Cameron's voice has made a difference
AS CYCLING safety advocate Cameron Frewer's voice lives on, one Sunshine Coast cyclist says his death has not been in vain.
Matthew Eaton, of Caloundra, had a near miss earlier this year, just 2km away from where Mr Frewer was killed on November 5.
He was turning right from Ivadale Blvd when he was taken out by a driver who he said was not paying attention.
Shine Lawyers is currently assisting Mr Eaton in gaining compensation for his injuries and rehabilitation.
Now, he says drivers' attitudes toward the safe passing laws have changed, and it's all thanks to Mr Frewer.
"Following from Cameron's accident, I did notice quite a lot of people giving a lot more room than they usually would," Mr Eaton said.
"Not that those people would have been unsafe in the first place, but they were sort of giving that little bit extra.
He said the extra space drivers were giving him and other cyclists was "really obvious".
"I wasn't just imagining it, all the riders pointed it out," he said.
"It's particularly obvious when you have to merge right to turn. Normally no one would wait for you ... but there was lots of people that were actually slowing down to let you in.
"That's where it probably most stuck out."
Mr Eaton said roads had been noticeably safer in the past few weeks, allowing him to feel more comfortable going for his regular rides.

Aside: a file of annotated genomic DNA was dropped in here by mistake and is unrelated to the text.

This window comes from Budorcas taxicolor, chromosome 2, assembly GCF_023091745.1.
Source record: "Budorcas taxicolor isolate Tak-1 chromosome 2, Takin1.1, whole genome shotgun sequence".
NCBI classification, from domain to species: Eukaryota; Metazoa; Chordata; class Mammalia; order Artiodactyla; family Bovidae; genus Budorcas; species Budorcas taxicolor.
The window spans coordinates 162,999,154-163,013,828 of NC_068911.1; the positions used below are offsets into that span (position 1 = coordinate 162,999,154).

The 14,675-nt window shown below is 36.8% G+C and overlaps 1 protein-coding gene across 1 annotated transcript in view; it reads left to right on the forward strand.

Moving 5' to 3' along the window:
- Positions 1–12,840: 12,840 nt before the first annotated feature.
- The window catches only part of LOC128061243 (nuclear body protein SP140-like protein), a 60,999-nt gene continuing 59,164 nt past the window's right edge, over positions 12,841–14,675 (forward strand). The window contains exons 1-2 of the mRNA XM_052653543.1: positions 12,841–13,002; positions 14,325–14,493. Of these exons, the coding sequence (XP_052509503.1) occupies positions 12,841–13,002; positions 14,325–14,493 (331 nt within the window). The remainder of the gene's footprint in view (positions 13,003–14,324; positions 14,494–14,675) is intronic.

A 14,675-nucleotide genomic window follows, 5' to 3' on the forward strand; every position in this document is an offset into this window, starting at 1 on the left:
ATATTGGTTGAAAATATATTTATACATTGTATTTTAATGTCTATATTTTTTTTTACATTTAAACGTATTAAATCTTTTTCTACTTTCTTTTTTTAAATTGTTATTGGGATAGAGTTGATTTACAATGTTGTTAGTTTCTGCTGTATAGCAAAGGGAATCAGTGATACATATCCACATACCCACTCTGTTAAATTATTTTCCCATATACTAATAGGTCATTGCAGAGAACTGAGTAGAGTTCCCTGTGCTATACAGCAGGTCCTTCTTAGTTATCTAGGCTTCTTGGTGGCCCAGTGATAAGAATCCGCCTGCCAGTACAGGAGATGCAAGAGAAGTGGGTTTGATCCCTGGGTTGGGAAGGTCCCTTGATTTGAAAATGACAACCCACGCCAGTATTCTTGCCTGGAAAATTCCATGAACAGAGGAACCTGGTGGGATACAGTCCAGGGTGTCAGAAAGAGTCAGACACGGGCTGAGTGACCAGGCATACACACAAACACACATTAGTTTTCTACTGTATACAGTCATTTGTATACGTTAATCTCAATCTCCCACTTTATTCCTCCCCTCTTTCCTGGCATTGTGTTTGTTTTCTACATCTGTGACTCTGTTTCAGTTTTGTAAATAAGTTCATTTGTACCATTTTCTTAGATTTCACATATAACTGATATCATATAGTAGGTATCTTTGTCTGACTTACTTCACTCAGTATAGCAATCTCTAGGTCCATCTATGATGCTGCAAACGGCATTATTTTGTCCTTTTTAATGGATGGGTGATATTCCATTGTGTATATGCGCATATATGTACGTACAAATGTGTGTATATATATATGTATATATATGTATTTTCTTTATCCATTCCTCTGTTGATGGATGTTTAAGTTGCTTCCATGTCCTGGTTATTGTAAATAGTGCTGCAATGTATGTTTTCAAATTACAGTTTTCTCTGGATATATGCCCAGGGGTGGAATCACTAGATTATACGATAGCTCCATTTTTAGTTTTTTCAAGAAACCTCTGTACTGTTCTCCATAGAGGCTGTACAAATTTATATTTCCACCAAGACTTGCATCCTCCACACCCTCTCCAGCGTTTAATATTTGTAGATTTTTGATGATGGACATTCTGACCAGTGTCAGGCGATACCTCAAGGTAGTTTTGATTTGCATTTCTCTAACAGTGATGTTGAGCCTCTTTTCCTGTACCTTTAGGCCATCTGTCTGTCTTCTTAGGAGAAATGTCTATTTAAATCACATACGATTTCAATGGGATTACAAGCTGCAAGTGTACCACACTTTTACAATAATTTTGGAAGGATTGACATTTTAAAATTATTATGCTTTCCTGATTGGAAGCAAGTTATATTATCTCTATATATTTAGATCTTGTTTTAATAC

"I think people have just been that tad more courteous, which has shown," he said.
While he wasn't sure if the changes in attitude would last, he said it was important to keep Mr Frewer's legacy of road safety alive.
"To make that patience and courteousness last is the challenge for, I suppose the government ultimately, but everyone," he said.
He said it was easy to remember Mr Frewer's death and be aware of road safety while driving past the memorial site on Caloundra Rd, but more needed to be done to continue that awareness.
"Those flowers aren't going to last forever," he said.
"If there was some way that it could be carried on to always be in people's minds then that would be fantastic."
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Mr Eaton said since his many near misses on the roads, he had "given up" on proper enforcement of the safe passing laws.
"The 1 metre passing law is fantastic, and the whole purpose is to get more people out on bikes," he said.
"But it's just not enforceable.
"You're trusting the driver's goodwill to obey it."
The only way to ensure the safe passing laws were being upheld was through positive re-enforcement, Mr Eaton said.
"You just can't punish people for it. It's just too hard to prove," he said.
"There must be some way of doing a campaign that trusts more on people's goodwill rather than punishment."